When I finished writing ‘Narcopolis’ I could not do anything for a year: Jeet Thayil

By Resham Sengar | Updated: Feb 14, 2013, 16:01 PM IST

The suave journalist turned author, Jeet Thayil, whose novel ‘Narcopolis’ is a name to be reckoned with is one of the best Indian literary novels. The slew of awards and applauses that this book has been garnering ever since its release, testify that fact pretty transparently. Writing the book was not an easy task for Jeet, nor did he expect any instant fame, but he is glad that his efforts have paid off. Resham Sengar of Zeenews.com got a chance to sit down with this genius of an author and get to know more about his winning work and more unknown facts revolving around it.

Congratulations Jeet! You have been a strong contender for the prestigious Man Asian Prize 2012 and the Man Booker Prize 2012. And your recent win is the DSC Prize for South Asian Literature 2013. How do you feel at being the man of the moment? Had you expected this kind of fame and adulation?

Absolutely not! In fact, I expected to be obscure for a long time with this novel because ‘Narcopolis’ is a literary novel and I thought that it won’t find its readers so quickly. So for me, this is a complete surprise and I am very grateful.

In one of your earlier interviews, you’d said that you wanted to honour the people you knew in the opium dens – the marginalised, the addicted and the deranged people – who are the lowest of the low. My question is that in what sense had you used the word ‘honour’ in the statement that you’d made. Does that mean that you aimed to glorify the druggies?

No, not at all. By using the word ‘honour’, I meant to give them the complexity and dignity and depth as characters in the novel that they deserve. And the point is that they deserve as much attention as the characters from the upper classes, middle class or from a Royal family. For me that was a great pleasure; a delight and excitement in writing a book like ‘Narcopolis’.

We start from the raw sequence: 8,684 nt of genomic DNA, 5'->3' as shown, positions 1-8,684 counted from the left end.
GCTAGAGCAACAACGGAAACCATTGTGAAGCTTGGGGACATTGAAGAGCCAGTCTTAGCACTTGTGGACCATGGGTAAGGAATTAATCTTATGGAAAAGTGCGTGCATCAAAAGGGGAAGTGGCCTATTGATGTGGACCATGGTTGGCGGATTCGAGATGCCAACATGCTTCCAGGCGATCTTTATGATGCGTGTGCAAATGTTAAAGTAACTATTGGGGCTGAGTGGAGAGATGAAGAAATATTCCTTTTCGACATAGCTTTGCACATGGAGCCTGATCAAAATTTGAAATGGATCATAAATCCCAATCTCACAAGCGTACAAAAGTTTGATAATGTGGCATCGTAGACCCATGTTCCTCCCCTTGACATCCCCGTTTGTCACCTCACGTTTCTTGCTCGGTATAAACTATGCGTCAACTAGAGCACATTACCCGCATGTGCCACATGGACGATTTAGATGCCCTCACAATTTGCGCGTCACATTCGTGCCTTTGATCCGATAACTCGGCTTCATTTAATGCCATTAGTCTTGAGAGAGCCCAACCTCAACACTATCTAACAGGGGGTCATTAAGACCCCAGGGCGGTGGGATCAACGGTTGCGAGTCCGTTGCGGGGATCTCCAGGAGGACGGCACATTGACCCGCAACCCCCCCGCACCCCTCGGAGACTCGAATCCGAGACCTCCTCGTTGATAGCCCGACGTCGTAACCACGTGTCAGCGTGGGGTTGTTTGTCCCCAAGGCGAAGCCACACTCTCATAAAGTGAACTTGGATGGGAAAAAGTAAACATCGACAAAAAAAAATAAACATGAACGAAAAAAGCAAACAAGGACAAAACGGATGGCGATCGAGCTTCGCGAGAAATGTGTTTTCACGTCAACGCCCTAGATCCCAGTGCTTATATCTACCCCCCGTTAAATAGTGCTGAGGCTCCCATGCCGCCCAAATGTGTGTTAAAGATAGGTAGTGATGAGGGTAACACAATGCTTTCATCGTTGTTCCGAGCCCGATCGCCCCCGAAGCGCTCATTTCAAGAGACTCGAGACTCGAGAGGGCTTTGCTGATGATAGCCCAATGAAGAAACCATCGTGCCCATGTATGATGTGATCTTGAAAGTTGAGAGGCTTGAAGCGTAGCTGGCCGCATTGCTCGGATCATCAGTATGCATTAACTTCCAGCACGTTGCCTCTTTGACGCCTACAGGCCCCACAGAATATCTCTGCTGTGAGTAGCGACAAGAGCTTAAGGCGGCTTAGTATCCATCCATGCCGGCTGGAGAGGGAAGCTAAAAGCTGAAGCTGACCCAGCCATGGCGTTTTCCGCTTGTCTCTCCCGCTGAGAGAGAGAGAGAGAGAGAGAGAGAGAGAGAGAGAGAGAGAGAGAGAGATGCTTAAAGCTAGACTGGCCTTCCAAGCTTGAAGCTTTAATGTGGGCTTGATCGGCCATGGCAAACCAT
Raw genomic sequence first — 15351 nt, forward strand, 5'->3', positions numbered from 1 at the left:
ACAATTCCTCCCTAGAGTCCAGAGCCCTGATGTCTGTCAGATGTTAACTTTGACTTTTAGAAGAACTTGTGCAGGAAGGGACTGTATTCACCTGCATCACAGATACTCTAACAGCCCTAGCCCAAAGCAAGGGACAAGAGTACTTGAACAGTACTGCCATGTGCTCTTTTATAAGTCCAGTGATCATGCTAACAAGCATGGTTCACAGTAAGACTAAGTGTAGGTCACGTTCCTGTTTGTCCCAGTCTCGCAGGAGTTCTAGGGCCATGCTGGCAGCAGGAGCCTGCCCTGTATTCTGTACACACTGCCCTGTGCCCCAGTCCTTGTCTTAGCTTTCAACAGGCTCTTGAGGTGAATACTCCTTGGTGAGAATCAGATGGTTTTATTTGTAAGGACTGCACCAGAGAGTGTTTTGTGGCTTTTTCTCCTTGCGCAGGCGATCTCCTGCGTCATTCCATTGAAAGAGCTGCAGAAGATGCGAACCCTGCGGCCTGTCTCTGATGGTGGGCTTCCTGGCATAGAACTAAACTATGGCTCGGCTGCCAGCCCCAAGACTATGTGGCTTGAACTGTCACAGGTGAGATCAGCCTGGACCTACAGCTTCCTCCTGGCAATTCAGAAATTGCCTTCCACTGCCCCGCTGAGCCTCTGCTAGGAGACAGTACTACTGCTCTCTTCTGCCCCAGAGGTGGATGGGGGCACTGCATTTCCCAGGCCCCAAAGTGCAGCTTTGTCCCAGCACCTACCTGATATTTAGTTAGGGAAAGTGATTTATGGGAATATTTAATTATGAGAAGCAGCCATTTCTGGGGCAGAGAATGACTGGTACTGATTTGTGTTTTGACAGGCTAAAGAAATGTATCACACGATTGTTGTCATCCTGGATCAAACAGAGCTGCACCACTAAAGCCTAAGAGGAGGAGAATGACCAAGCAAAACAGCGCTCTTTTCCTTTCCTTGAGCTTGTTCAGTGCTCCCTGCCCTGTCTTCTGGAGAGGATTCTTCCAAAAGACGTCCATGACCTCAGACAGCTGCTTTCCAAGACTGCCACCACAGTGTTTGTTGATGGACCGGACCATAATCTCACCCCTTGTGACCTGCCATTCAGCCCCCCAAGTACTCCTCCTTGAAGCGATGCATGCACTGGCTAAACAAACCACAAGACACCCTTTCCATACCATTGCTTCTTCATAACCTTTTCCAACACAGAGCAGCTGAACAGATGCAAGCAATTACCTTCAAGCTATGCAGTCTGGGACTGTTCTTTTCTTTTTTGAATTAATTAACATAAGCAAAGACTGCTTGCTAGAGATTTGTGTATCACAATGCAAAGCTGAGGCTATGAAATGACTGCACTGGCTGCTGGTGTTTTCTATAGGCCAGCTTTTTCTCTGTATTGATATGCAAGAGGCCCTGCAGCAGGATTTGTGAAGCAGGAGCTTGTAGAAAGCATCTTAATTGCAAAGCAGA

Are there some other aspects of the times you spent in those opium dens that you feel you refrained from writing about in the novel?

I hope not, because if I find something like that, I will feel sad wishing that I would have put that in the book. But of course, there are things I feel I missed writing about. If I were writing the book now, there are things I would have added to it. But going down that road leads to madness, though I try not to think about it.

Who or what inspired you to write ‘Narcopolis’?

It was a story about a world and people who no longer existed and I wanted to create a kind of a memorial for them, a way to remember them because they were people unknown when they were alive and they were unborn after their death. I believed that it is my job to give them that recognition.

Is your novel an autobiographical work or some bits of it are fictional too?

It is not at all fictional. The autobiographical element is in the details of the book. I tried to keep my personal history and autobiography out of it because did not want to write another autobiographical novel.

You have described the course of writing the novel as “the opposite of catharsis” because the entire process put bad feelings into you. Please elucidate this phrase.

People think when you write about an experience, it is a way of exercising some demons out of your mind. All the horror of the drug life that I had left, while I was writing this book I had to come back to. And when I finished writing this book I could not do anything for a year. I felt paralysed. Catharsis is supposed to free you and make you feel lighter but I felt much disturbed.

What all roadblocks did you face in the process of writing the novel and getting it published?

Most of the roadblocks were financial because I had quit my journalism job in NY to become a full time writer and there was the question of how I was going to finance myself while working on the book. My parents gave me a small amount every month and within that I paid my rent, I ate and I put petrol in my car. And that’s how I lived for all those years while writing my book.Salman Rushdie has praised you in one of his recent interviews and has said that you are one of the most promising literary figures in India. What do you like to say about such a compliment coming from a novelist of such a high stature?

Really? Did he say so? Well, I am absolutely honoured.

Readers are curious to know what you are writing next.

I am working on a new book and I hope to finish in a month or two and it will be released in a year.

Please name some books that you would love to read and re-read.

‘Anna Karenina’ by Leo Tolstoy and ‘Gravity’s Rainbow’ by Thomas Pynchon. Also, I want to read Salman Rushdie’s novel which is not available in India, but I will borrow a copy of the book from someone and read it, maybe.

Last but not the least, how would you describe yourself as a person?

I would describe myself as a working man.